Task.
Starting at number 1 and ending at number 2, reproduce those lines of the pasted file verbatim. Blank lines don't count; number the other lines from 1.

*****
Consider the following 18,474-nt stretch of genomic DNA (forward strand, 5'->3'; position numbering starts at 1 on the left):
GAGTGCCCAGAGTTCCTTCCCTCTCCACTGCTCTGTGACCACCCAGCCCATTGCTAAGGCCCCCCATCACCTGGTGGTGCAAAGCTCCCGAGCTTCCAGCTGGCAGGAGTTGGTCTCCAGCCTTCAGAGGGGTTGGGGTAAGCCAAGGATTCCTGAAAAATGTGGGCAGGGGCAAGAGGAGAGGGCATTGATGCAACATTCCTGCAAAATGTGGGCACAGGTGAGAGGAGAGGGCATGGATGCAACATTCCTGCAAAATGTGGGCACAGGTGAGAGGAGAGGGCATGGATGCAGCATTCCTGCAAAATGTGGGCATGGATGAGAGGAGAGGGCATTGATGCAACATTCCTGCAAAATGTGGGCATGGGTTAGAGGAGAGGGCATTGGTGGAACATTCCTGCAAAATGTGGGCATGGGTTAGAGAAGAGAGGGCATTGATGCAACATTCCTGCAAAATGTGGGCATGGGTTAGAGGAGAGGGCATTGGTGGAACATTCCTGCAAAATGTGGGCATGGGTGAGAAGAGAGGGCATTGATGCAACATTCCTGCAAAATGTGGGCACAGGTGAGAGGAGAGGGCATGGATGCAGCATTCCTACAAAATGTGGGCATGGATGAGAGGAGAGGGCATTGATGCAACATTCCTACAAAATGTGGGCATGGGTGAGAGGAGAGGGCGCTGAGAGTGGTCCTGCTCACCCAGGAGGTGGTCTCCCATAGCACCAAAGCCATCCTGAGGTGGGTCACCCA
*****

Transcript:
Consider the following 18,474-nt stretch of genomic DNA (forward strand, 5'->3'; position numbering starts at 1 on the left):
GAGTGCCCAGAGTTCCTTCCCTCTCCACTGCTCTGTGACCACCCAGCCCATTGCTAAGGCCCCCCATCACCTGGTGGTGCAAAGCTCCCGAGCTTCCAGCTGGCAGGAGTTGGTCTCCAGCCTTCAGAGGGGTTGGGGTAAGCCAAGGATTCCTGAAAAATGTGGGCAGGGGCAAGAGGAGAGGGCATTGATGCAACATTCCTGCAAAATGTGGGCACAGGTGAGAGGAGAGGGCATGGATGCAACATTCCTGCAAAATGTGGGCACAGGTGAGAGGAGAGGGCATGGATGCAGCATTCCTGCAAAATGTGGGCATGGATGAGAGGAGAGGGCATTGATGCAACATTCCTGCAAAATGTGGGCATGGGTTAGAGGAGAGGGCATTGGTGGAACATTCCTGCAAAATGTGGGCATGGGTTAGAGAAGAGAGGGCATTGATGCAACATTCCTGCAAAATGTGGGCATGGGTTAGAGGAGAGGGCATTGGTGGAACATTCCTGCAAAATGTGGGCATGGGTGAGAAGAGAGGGCATTGATGCAACATTCCTGCAAAATGTGGGCACAGGTGAGAGGAGAGGGCATGGATGCAGCATTCCTACAAAATGTGGGCATGGATGAGAGGAGAGGGCATTGATGCAACATTCCTACAAAATGTGGGCATGGGTGAGAGGAGAGGGCGCTGAGAGTGGTCCTGCTCACCCAGGAGGTGGTCTCCCATAGCACCAAAGCCATCCTGAGGTGGGTCACCCA